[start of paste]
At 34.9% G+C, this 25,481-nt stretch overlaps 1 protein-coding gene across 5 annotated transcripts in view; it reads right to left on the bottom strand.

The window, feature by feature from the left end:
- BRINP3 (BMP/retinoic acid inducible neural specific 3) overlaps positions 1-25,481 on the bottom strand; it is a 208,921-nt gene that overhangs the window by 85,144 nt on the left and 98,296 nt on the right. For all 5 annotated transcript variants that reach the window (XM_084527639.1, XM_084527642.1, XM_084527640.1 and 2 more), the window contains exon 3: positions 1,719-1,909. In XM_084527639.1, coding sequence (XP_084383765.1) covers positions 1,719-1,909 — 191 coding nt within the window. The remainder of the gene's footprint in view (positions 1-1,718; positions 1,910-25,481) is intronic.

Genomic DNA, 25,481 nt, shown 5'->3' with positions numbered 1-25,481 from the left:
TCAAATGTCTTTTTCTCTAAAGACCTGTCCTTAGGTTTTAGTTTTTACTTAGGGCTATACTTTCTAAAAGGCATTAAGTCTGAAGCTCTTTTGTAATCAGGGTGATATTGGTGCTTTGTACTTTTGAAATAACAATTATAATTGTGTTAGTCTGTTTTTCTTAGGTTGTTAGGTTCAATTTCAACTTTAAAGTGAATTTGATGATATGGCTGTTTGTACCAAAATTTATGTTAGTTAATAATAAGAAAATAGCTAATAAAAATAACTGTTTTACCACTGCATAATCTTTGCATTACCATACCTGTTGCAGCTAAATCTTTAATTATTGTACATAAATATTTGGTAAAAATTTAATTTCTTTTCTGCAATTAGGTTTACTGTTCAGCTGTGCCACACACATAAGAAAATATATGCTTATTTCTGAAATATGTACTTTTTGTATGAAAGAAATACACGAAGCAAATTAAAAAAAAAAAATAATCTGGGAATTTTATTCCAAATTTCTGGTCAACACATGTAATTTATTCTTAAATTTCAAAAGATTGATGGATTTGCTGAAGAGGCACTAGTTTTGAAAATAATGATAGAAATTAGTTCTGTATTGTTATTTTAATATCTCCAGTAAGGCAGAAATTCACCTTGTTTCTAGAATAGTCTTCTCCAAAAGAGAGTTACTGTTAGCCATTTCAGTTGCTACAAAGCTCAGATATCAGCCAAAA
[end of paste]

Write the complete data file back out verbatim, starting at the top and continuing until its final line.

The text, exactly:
At 34.9% G+C, this 25,481-nt stretch overlaps 1 protein-coding gene across 5 annotated transcripts in view; it reads right to left on the bottom strand.

The window, feature by feature from the left end:
- BRINP3 (BMP/retinoic acid inducible neural specific 3) overlaps positions 1-25,481 on the bottom strand; it is a 208,921-nt gene that overhangs the window by 85,144 nt on the left and 98,296 nt on the right. For all 5 annotated transcript variants that reach the window (XM_084527639.1, XM_084527642.1, XM_084527640.1 and 2 more), the window contains exon 3: positions 1,719-1,909. In XM_084527639.1, coding sequence (XP_084383765.1) covers positions 1,719-1,909 — 191 coding nt within the window. The remainder of the gene's footprint in view (positions 1-1,718; positions 1,910-25,481) is intronic.

Genomic DNA, 25,481 nt, shown 5'->3' with positions numbered 1-25,481 from the left:
TCAAATGTCTTTTTCTCTAAAGACCTGTCCTTAGGTTTTAGTTTTTACTTAGGGCTATACTTTCTAAAAGGCATTAAGTCTGAAGCTCTTTTGTAATCAGGGTGATATTGGTGCTTTGTACTTTTGAAATAACAATTATAATTGTGTTAGTCTGTTTTTCTTAGGTTGTTAGGTTCAATTTCAACTTTAAAGTGAATTTGATGATATGGCTGTTTGTACCAAAATTTATGTTAGTTAATAATAAGAAAATAGCTAATAAAAATAACTGTTTTACCACTGCATAATCTTTGCATTACCATACCTGTTGCAGCTAAATCTTTAATTATTGTACATAAATATTTGGTAAAAATTTAATTTCTTTTCTGCAATTAGGTTTACTGTTCAGCTGTGCCACACACATAAGAAAATATATGCTTATTTCTGAAATATGTACTTTTTGTATGAAAGAAATACACGAAGCAAATTAAAAAAAAAAAATAATCTGGGAATTTTATTCCAAATTTCTGGTCAACACATGTAATTTATTCTTAAATTTCAAAAGATTGATGGATTTGCTGAAGAGGCACTAGTTTTGAAAATAATGATAGAAATTAGTTCTGTATTGTTATTTTAATATCTCCAGTAAGGCAGAAATTCACCTTGTTTCTAGAATAGTCTTCTCCAAAAGAGAGTTACTGTTAGCCATTTCAGTTGCTACAAAGCTCAGATATCAGCCAAAA